The massive accumulation of debris extending from 800 to 1,000 feet along the south shore of the Conemaugh, and immediately above the bridge, is now in complete possession of the flames and will be until the arrival of further relief from the Pittsburg fire department is received, so that another pang is added to those who had hoped to rescue the remains of their friends and relatives from the debris.

The magnitude of the horror increases with the hours. It is believed that not less than 2,000 of the drowned found lodgement beneath the mass of debris in the triangle of ground that the Conemaugh cut out of the bank between the river proper and the Pennsylvania railway bridge. There was the greatest funeral pyre in history. The victims were not upon it, but were parts of its horrible constitution. Whole houses were washed into the apex of the triangle. Hen coops, pig stigs, stables, the refuse of the gutter, the contents of sewers, whole lumber yards, boom upon boom of logs, composed the mass.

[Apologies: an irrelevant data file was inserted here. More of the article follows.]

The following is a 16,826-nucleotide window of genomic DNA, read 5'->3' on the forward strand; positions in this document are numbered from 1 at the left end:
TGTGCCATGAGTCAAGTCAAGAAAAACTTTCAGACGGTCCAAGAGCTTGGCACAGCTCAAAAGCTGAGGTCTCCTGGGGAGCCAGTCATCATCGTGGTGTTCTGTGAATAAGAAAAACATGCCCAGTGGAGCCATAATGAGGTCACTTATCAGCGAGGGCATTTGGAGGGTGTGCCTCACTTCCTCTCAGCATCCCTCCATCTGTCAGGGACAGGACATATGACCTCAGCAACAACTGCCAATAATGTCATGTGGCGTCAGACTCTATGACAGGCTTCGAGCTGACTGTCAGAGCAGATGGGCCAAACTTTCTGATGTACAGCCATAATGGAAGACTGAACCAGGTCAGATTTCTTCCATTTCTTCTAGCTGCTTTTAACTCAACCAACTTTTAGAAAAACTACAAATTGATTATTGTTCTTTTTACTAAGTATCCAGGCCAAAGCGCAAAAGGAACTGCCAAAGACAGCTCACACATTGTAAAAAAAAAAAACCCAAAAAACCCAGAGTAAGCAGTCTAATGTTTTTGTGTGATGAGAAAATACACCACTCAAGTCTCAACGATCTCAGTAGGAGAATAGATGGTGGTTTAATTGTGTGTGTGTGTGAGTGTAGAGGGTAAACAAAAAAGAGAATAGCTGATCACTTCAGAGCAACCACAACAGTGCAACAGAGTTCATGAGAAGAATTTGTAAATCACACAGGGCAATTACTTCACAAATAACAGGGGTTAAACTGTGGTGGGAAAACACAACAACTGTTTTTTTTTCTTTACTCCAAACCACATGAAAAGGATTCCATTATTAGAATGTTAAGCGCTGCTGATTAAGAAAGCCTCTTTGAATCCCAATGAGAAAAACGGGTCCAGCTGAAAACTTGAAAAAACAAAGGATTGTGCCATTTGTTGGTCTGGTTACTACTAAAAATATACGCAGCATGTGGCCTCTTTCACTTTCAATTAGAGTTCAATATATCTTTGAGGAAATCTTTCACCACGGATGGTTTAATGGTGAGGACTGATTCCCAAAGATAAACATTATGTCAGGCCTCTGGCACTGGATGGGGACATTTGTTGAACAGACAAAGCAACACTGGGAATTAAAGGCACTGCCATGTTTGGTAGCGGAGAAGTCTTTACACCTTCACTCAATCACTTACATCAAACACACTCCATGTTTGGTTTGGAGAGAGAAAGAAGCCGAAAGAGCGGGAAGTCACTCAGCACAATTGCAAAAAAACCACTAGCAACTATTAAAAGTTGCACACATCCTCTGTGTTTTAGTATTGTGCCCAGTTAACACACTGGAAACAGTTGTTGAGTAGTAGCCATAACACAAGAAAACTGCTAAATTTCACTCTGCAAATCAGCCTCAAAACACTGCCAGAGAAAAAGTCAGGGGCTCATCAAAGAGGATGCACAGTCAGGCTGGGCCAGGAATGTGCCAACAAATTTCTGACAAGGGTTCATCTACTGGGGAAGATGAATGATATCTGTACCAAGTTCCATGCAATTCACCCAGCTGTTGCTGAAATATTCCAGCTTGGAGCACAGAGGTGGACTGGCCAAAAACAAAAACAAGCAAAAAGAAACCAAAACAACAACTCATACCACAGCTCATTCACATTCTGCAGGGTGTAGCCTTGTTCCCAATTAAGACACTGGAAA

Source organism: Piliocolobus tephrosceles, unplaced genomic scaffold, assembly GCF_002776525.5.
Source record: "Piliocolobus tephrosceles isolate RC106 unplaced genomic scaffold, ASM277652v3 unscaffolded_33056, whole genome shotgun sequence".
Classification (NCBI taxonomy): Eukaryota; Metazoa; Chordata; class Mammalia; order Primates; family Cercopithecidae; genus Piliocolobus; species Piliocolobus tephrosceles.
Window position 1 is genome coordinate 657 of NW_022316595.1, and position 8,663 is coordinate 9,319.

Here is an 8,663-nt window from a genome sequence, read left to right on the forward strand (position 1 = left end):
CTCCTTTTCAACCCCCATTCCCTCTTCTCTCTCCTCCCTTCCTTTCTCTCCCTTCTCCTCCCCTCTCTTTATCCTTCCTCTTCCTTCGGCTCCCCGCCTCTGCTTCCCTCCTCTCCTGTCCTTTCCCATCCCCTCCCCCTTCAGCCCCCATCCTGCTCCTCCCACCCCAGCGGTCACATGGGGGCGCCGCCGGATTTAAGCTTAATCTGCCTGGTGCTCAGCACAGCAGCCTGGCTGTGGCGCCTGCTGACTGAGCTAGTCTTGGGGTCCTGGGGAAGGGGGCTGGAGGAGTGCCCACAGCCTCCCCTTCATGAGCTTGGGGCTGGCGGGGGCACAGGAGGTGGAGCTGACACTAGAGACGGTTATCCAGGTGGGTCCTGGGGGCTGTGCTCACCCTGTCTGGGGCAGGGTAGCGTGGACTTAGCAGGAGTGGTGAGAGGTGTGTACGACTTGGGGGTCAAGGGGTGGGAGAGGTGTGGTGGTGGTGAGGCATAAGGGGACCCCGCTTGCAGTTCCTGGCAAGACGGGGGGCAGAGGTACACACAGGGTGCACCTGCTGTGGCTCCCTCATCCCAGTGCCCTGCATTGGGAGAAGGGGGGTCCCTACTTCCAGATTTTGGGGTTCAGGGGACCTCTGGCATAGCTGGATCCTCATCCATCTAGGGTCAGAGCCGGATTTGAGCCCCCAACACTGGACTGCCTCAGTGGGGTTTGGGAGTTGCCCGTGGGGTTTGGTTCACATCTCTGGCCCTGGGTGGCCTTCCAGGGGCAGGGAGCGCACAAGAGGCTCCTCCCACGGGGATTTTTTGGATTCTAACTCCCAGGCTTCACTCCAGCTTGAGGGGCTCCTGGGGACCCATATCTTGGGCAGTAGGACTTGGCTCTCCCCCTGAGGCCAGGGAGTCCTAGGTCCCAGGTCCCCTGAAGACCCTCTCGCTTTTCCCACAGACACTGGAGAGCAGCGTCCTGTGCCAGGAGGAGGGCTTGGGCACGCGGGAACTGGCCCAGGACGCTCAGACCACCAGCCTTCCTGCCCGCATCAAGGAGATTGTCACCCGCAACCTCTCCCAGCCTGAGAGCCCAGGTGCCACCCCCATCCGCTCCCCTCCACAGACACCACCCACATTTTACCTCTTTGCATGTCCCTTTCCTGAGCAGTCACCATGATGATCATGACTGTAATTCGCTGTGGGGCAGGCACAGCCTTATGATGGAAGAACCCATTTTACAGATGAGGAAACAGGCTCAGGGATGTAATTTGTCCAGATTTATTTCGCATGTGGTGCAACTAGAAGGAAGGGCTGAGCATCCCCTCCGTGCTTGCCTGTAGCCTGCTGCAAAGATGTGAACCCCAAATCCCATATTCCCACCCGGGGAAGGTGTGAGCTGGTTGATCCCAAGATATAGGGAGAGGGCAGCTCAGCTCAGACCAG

When the upsetting of a cook stove ignited the mass and the work of cremation began, it was a costly sacrifice to the demon of the flood, being a literal breast of fire. The smoke arise in a huge funnel shaped cloud, and at times it changed to the formation of an hour glass. At night the flames would light up this misty remnant of mortality. The effect upon the living, ignorant and intelligent, was the same. That volume of smoke, with its dual form, produced a feeling of awe in many that was superior in most cases to that in the awful moment of the storm's wrath on Friday afternoon. Hundreds stood for hours regarding the smoke and wondering if it forebode another visitation dire than its predecessor.

It was with a feeling of absolute loathing that all people hereabout, awoke Sunday morning to find that nothing but a mass of ashes, calcined human bones, stoves, old iron and other approximately indestructable matter, from which only a light blue vapor was arising.